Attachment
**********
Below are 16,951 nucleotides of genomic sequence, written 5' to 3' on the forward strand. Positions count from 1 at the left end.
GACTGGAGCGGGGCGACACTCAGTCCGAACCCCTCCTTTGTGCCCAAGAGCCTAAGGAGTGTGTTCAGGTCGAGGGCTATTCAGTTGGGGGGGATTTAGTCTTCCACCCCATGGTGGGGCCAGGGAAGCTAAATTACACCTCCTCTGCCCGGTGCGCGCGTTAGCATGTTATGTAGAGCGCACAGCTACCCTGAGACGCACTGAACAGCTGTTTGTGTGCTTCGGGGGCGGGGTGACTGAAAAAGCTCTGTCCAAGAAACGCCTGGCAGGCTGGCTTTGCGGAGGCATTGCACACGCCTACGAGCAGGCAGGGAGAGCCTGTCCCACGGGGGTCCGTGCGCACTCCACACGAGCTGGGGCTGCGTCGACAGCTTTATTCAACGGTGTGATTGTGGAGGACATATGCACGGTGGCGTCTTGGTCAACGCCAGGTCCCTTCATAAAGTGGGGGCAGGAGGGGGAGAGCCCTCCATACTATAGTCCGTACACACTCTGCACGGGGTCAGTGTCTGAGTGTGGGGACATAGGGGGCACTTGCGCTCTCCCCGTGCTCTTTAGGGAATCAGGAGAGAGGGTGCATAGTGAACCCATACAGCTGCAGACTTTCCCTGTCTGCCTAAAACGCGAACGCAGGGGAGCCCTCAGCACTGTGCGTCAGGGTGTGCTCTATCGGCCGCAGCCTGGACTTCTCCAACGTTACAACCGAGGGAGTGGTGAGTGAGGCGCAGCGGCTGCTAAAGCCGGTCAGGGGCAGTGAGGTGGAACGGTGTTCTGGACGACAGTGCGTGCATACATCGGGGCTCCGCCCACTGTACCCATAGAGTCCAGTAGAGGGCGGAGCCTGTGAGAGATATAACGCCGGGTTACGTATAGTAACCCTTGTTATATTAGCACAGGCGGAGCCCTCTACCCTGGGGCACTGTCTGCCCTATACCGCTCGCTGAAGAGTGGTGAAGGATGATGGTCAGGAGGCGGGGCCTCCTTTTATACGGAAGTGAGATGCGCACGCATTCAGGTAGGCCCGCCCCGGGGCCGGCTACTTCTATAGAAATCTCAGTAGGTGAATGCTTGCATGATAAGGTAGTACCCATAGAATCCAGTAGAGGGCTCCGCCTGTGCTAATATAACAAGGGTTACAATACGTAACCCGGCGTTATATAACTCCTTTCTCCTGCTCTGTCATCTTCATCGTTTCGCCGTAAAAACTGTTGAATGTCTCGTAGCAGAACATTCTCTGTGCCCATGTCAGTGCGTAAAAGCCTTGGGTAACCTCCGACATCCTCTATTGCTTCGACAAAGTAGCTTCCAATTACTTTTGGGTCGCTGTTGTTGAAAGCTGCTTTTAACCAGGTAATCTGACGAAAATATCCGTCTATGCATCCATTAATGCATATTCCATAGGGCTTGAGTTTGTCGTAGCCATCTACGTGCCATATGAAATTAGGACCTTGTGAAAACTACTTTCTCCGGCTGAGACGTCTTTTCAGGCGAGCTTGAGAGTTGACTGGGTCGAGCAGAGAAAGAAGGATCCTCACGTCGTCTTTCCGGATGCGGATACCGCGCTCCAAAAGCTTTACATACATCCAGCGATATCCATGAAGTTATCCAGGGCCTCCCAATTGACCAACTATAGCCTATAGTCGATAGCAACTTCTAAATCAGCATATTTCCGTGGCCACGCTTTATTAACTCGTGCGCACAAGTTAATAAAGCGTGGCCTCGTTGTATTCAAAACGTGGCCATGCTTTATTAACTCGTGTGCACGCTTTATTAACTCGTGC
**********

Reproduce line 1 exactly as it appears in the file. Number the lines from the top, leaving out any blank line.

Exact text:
Below are 16,951 nucleotides of genomic sequence, written 5' to 3' on the forward strand. Positions count from 1 at the left end.